Happy Halloween!....The Rise of the Zombie (Debt)

As we celebrate Halloween, we should keep in mind that there are real zombies out there. So be careful. Of course, I’m not talking about bodies raising from the dead and eating brains. I am referring to “zombie” debts. Zombie debts are debt that should have long ago died but some how keep rising again from the the collection heap.

Zombie debts come in two forms. The first, is a debt that would be close to being uncollectible due to the statute of limitations. These debts are not being collected by the original creditor but by a third-party debt collector who has likely bought the debt for pennies on the dollar. The method of the collector is to restart the clock on the statute of limitations on the debt. Let’s say your state says a debt is no longer collectible after six years. That date runs from the last date you made a payment. You get a call from the “creditor” 5 years and 11 months after you made your last payment. The representative on the line will pressure you to make a payment immediately. I have heard of threats of jail, informing employers, and having children taken away by child services. They can’t do any of those things, but the point is to put you under enough pressure to make a payment, which will restart the clock on the statute of limitations. A debt that should die the following month is now alive for another six years and you have a very aggressive collector on your heals.

The second type of zombie debt, is one that is truly dead but that a collector resurrects long enough for you to make payments until you figure out you don’t have to. For example, I received a call from a former client who had made a payment to an old creditor post bankruptcy discharge. After she made the payment, she called to ask me if she had to make payments to the creditor. I reviewed her bankruptcy and it was clear that the debt had been discharged. When I explained that it was a debt she did not have to pay. She asked how she could get her money back. I told her she could request a refund but she was unlikely to get it. These collection firms a very hit and run. Once they get a payment, it will be hard to contact them, find the collection firm’s location, etc. Most of the time the amount collected, in this case $200.00, is not enough that the client will be interested in paying an attorney to pursue the debt.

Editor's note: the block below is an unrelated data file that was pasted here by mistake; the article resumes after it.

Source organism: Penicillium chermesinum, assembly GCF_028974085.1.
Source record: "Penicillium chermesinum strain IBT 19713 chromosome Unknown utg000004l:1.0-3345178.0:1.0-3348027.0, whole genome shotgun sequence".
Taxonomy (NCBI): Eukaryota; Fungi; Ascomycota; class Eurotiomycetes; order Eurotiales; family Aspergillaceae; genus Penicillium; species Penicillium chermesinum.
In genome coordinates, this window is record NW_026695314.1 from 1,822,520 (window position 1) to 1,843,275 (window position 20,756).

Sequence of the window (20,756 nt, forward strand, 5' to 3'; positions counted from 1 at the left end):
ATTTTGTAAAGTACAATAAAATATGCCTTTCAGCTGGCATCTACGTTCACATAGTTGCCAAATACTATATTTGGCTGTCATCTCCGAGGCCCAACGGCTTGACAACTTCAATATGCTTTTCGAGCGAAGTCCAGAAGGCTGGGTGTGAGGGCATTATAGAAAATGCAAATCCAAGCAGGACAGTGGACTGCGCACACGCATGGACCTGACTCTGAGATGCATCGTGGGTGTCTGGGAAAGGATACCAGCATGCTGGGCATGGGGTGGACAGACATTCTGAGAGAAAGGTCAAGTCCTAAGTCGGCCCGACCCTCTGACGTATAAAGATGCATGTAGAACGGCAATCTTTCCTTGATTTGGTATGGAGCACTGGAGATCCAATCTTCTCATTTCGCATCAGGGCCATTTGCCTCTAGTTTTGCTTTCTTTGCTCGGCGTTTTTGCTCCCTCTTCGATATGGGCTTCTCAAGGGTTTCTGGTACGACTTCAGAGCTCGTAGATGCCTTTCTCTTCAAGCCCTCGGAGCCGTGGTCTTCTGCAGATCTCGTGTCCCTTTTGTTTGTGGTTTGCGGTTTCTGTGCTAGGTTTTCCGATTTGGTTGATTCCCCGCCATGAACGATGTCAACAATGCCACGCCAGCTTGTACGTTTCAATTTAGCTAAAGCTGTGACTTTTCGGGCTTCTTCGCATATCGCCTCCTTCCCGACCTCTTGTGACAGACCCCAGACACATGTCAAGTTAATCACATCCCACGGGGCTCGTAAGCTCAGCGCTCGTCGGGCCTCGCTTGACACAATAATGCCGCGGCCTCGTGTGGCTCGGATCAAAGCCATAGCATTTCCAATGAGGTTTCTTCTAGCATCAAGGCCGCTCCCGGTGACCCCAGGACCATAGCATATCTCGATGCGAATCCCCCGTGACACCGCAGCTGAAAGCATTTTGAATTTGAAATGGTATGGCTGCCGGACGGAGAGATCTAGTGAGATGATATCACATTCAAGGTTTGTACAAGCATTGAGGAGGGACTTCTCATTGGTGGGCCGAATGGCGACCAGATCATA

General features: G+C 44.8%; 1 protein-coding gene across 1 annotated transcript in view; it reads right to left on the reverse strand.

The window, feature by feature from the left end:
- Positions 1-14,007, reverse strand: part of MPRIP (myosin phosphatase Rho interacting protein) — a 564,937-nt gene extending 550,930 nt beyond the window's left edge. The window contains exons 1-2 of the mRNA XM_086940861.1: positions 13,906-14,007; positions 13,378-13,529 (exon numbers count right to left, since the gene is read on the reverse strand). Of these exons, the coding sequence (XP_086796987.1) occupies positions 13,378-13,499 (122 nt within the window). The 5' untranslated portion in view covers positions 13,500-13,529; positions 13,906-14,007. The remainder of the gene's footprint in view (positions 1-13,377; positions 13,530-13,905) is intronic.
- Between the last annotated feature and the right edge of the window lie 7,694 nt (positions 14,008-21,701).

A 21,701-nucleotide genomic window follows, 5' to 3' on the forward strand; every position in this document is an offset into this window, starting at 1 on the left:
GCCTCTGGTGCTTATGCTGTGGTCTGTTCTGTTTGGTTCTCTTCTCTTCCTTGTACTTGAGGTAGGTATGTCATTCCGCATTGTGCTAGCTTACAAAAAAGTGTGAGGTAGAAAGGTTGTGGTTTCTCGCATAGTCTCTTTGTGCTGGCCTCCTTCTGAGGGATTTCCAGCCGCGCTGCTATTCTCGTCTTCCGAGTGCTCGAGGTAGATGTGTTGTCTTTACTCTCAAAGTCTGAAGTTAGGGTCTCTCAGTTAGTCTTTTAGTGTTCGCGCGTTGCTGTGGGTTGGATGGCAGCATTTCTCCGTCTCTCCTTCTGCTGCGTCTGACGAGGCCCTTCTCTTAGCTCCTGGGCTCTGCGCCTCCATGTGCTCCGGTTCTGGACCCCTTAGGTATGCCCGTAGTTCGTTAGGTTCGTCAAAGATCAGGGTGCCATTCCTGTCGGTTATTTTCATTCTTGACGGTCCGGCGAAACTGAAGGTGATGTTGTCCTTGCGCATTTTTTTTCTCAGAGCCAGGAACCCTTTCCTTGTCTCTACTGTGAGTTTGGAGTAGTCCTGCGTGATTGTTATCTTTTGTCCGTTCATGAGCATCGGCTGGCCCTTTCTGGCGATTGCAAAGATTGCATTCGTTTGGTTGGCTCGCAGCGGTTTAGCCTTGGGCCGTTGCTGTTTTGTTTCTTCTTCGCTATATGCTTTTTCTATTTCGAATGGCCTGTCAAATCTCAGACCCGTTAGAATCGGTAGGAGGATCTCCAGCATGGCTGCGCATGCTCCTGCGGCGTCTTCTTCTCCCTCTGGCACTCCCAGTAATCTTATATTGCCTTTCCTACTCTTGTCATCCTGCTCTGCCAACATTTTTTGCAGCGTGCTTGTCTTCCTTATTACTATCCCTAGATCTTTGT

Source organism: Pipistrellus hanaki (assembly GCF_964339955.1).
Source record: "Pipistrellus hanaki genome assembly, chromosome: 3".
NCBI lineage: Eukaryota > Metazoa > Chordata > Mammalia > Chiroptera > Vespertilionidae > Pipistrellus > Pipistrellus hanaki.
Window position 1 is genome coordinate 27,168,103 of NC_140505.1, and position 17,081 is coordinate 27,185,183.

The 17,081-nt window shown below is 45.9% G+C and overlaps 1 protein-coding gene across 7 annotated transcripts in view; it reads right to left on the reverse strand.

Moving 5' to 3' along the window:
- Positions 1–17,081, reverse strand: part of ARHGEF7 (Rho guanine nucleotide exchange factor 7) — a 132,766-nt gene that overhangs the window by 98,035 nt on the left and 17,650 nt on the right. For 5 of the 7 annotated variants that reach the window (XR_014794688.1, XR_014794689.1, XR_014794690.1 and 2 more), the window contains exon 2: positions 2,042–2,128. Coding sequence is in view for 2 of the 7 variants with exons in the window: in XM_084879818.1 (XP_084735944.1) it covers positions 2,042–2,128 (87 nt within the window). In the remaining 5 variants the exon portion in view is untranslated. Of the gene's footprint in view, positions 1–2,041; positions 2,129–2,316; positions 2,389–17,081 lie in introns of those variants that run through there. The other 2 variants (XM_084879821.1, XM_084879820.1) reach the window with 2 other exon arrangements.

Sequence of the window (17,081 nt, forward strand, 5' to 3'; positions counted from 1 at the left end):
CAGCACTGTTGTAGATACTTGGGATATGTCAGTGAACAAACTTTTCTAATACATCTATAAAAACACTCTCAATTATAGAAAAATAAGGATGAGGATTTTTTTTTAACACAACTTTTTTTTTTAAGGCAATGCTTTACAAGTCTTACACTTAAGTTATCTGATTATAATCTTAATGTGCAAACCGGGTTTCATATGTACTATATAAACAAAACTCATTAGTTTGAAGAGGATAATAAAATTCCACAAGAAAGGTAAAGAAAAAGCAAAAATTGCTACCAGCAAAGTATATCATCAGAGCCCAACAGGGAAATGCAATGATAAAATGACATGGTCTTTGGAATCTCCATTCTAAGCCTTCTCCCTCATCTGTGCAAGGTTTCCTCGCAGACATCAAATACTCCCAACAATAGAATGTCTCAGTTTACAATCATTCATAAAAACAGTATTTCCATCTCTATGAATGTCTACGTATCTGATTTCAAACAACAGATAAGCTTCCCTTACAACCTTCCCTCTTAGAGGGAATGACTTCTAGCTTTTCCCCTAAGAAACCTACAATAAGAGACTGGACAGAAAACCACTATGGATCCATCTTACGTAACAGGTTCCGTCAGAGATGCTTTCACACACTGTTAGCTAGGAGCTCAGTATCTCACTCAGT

The best course of action when a zombie debt arises, is to never give out information that would allow a creditor to start collection actions. If it’s a valid debt collection the collector will also try to collect by mail. At that point you can ask for verification of the debt, always by mail. The request should ask the amount of the debt, who the original creditor is and for proof of the third-party creditor’s right to collect the debt. You should never admit to owing the debt and DO NOT make payment. This will revive the debt. If you receive a lawsuit, don’t ignore it, and don’t assume the creditor can prove the allegations. Your failure to respond could result in a judgment against you. You are entitled to the same verification information once a lawsuit has been filed and if the creditor is unable to provide it, you will likely win your case.